A small part of me winces, because that is what I anticipated, in a way. Which is absurd, really, because I never wrote to tell them I had decided to visit. I never wrote at all.

The woman pointedly clears her throat again. I think about turning around, but all I do is drop my head and place some money on the counter.

"Two November cakes and three cinnamon twists, please."

I don't look up as the person- not Bev, the hands are too masculine, but not Palsson, because the fingers are slender and the skin unwrinkled- exchanges my coins for smaller ones.

I wish I'd cut my hair before stepping onto the ferry, because I feel unkempt and out of place. It's not as eye catching as Finn's or Puck's, but I am suddenly sure that the pieces sticking out from under my hat are going to give away who I am, and I'm not sure I'm ready for that.

The hands return with a bag that smells like heaven and I nod to them before turning. I am halfway to the door, and freedom, contemplating visiting Gratton's to see Peg or Tom, when I hear a voice that could have belonged to my father, and though it's been eight years since their deaths I freeze.

No, I think. It just isn't possible.

It isn't until I'm nearly halfway home- it's not home anymore, and hasn't been since Benjamin Malvern appeared on the doorstep to speak to me on the topic of rent, but I don't know what else to call it- that I realize that maybe, it wasn't Dad after all.

No one is at the house when I reach it, and it's nearly unrecognizable without the Morris and the chickens and the defeated wheelbarrow and the chainsaw Finn was working on when I left. Dove is absent, along with the smell of manure and hay. There isn't a weed in sight and the fence has recently been painted.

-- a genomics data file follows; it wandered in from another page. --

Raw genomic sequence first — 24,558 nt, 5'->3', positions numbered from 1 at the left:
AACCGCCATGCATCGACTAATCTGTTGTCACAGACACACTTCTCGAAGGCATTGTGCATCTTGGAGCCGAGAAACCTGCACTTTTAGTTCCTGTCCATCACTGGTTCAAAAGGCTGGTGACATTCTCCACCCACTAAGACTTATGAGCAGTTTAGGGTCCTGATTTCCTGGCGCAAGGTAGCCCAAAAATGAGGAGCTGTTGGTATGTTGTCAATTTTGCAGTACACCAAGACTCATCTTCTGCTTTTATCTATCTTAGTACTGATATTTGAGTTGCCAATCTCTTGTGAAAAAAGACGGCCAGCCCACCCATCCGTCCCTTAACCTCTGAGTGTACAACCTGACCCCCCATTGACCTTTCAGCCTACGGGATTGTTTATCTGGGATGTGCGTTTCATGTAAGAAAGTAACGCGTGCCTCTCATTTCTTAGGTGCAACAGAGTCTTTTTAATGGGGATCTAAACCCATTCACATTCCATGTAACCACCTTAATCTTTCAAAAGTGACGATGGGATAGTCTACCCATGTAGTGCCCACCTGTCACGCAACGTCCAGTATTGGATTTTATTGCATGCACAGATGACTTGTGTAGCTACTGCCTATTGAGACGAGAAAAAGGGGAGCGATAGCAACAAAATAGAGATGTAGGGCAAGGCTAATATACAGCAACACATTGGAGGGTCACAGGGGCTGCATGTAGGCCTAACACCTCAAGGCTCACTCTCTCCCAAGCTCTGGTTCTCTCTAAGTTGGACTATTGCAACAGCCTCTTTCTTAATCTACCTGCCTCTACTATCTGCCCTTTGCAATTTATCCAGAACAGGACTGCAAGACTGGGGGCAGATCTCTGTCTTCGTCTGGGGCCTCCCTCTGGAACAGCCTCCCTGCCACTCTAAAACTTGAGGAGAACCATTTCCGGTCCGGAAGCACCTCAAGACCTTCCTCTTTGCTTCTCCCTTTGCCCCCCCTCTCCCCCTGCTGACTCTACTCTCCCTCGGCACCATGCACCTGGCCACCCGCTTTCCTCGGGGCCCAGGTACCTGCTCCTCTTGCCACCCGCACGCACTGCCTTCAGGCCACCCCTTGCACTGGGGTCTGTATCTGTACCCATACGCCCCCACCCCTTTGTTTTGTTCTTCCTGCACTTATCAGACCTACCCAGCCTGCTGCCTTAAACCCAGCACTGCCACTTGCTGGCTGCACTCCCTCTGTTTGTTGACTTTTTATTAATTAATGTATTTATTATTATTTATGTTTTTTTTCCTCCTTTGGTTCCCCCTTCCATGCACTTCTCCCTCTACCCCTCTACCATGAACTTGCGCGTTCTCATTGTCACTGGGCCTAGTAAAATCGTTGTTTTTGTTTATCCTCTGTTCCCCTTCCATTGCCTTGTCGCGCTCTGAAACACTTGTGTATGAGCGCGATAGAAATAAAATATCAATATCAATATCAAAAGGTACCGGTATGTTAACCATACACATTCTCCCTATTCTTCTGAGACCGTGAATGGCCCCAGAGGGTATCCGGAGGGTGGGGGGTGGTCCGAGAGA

Panic steals my breath. What if they don't live here anymore? What if they were evicted? Puck used her winnings to pay Malvern, but it's been a long time. Anything could have happened by now, and they wouldn't have been able to tell me, because seven years ago I'd been so mixed up- mad at Puck for racing, mad at Sean Kendrick for letting her win, mad at this damn island for taking my parents and then Tommy- and I didn't leave an address. And I never wrote or sent money or visited like I promised.

By the time it's dark I've almost worked the worry out. Not by pulling weeds, because there are none to pull, and because if someone else really does live here I don't want them to shoot me, but by pacing in front of the old lean-to. I have yet to see hide or hair of Puffin, the blasted cat, even after several undignified attempts at the mewls Finn would use to call her to him. I tell myself seven years is a long time to live, especially for an old cat already almost eaten by a capall, but it doesn't really help.

The cough of a car engine catches my ear, and I stop pacing. Headlights, brighter and steadier than the Morris' ever were, cut across the yard as I hurry to the front door. Better to be spotted early, regardless of who lives here, than to be lurking in the shadows.

Mud sucks at the tires as the car rolls to a gentle stop. It's most certainly not the Morris.